Journal Article

Pneumococcal Bacteremia in Adults in Soweto, South Africa, during the Course of a Decade

Alan S. Karstaedt, Manikant Khoosal and Heather H. Crewe-Brown

in Clinical Infectious Diseases

Published on behalf of Infectious Diseases Society of America

Volume 33, issue 5, pages 610-614
Published in print September 2001 | ISSN: 1058-4838
Published online September 2001 | e-ISSN: 1537-6591 | DOI: https://dx.doi.org/10.1086/322589
Pneumococcal Bacteremia in Adults in Soweto, South Africa, during the Course of a Decade

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We retrospectively reviewed 414 episodes of pneumococcal bacteremia that occurred in adults from July 1986 through June 1987 (1986/1987) and from July 1996 through June 1997 (1996/1997) to monitor the incidence and clinical and laboratory characteristics and to assess the influence of human immunodeficiency virus (HIV) infection on any changes. The incidence increased from 26 per 100,000 persons in 1986/1987 to 36 per 100,000 persons in 1996/1997; the increase was most marked among patients who were aged 25–44 years (24 cases per 100,000 persons to 45 per cases 100,000 persons) and ⩾65 years (43 cases per 100,000 persons to 50 cases per 100,000 persons). Of 161 patients who were tested for HIV in 1996/1997, 108 (67%) were HIV seropositive. Among the general population, the prevalence of other underlying diseases and smoking decreased from 45% and 67%, respectively, in 1986/1987 to 23% (P < .0001) and 35% (P < .0001) in 1996/1997. Strains of pneumococci that were not susceptible to penicillin were found in 4% patients in 1986/1987 and 12% in 1996/1997 (P = .005). This increase occurred exclusively among the HIV-infected patients (22% of the HIV-seropositive patients versus 4% of HIV-seronegative patients; P = .008), and there was a parallel increase for childhood serotypes (51% of HIV-seropositive patients versus 17% of HIV-seronegative patients; P < .0001).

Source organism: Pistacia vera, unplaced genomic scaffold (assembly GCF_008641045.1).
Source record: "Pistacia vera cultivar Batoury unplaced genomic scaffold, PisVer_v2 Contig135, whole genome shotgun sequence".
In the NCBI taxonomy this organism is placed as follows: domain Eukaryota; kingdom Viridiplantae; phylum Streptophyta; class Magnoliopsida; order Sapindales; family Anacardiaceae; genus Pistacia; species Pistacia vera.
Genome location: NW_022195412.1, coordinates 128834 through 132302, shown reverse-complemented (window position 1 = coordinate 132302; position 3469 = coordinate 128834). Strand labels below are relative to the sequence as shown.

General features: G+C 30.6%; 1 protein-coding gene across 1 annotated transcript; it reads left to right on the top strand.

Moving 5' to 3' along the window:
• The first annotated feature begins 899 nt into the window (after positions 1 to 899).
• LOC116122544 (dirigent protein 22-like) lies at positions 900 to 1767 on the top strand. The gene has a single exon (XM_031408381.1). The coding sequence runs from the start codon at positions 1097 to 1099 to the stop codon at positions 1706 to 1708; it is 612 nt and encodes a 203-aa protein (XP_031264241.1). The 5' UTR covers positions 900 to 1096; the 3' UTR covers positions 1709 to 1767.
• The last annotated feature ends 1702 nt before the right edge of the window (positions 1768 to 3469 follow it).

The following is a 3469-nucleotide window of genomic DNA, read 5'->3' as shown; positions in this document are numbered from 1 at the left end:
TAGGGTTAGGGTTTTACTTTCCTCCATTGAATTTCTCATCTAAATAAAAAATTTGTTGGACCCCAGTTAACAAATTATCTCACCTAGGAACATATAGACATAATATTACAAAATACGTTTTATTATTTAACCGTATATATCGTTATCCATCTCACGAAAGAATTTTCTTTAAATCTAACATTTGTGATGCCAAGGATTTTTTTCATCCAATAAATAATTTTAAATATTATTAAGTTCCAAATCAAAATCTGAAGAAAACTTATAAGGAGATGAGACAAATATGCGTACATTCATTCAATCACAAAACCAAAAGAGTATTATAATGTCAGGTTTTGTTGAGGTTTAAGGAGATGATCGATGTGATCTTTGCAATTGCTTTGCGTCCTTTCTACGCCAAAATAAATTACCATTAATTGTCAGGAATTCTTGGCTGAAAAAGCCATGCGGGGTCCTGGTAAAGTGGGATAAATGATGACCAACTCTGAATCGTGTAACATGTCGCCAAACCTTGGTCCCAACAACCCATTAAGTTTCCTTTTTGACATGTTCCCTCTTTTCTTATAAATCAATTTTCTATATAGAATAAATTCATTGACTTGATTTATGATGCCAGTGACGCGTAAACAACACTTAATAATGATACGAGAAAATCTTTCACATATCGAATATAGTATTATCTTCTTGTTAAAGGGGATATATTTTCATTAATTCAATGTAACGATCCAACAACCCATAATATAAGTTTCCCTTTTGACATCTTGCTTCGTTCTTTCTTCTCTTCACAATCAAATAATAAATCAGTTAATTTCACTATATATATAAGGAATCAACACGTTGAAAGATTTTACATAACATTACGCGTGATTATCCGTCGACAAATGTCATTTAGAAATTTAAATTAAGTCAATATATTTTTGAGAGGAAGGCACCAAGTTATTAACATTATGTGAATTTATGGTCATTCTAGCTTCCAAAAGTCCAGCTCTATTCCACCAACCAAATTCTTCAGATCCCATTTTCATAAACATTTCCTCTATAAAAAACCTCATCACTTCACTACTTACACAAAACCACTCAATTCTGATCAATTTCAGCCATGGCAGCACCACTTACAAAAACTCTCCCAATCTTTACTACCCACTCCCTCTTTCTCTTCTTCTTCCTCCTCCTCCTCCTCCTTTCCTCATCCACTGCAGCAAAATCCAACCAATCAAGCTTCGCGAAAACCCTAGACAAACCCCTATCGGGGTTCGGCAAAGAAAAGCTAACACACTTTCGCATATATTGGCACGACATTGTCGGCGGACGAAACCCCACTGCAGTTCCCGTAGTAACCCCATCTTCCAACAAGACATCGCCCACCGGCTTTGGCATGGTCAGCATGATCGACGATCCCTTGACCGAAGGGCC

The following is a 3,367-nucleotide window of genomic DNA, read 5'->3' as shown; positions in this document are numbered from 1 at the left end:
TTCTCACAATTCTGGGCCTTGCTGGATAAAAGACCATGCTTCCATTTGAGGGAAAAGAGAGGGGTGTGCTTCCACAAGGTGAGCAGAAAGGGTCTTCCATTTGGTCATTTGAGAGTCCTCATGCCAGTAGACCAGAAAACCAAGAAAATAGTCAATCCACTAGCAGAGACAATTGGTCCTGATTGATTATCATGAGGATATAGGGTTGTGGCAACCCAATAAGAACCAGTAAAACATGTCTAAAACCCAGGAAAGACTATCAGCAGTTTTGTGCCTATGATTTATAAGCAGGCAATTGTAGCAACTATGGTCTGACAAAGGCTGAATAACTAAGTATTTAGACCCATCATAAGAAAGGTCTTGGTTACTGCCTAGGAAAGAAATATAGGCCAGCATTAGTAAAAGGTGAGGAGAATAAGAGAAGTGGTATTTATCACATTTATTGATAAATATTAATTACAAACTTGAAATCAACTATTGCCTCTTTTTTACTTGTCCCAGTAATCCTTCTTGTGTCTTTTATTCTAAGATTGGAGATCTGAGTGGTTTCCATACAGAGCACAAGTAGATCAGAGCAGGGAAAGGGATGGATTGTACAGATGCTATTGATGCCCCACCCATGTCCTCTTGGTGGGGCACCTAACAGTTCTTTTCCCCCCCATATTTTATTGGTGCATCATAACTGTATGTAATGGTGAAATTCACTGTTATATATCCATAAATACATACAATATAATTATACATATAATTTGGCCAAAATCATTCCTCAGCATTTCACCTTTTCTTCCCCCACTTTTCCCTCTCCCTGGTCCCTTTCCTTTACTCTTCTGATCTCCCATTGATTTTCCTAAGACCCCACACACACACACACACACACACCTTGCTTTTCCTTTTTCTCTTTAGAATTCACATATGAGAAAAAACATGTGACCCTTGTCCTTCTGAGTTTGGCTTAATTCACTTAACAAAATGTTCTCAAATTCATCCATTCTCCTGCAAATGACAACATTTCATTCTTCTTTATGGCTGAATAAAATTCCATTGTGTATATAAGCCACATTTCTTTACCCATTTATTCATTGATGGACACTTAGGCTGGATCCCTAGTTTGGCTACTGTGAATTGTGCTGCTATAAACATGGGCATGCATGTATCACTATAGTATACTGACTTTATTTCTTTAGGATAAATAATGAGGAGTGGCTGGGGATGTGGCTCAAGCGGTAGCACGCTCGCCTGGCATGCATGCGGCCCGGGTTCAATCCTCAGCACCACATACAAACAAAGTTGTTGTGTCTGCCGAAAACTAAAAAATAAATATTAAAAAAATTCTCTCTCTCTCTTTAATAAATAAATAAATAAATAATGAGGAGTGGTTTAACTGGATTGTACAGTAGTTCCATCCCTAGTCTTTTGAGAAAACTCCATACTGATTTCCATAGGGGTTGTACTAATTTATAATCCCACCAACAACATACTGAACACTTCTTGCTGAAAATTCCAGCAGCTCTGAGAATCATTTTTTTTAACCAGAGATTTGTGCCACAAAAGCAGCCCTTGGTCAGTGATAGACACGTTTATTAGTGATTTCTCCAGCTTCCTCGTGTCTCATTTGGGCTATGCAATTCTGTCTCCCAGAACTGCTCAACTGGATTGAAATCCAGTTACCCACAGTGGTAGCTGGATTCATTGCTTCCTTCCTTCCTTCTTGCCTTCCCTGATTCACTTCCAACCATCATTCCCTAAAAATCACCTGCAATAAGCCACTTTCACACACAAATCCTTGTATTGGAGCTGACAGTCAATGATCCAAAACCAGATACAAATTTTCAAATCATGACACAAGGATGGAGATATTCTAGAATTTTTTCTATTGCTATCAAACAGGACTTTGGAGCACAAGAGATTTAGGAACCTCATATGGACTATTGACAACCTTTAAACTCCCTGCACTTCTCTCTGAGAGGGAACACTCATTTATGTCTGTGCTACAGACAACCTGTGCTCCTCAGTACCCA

Journal Article.  2844 words.  Illustrated.

Subjects: Infectious Diseases ; Immunology ; Public Health and Epidemiology ; Microbiology

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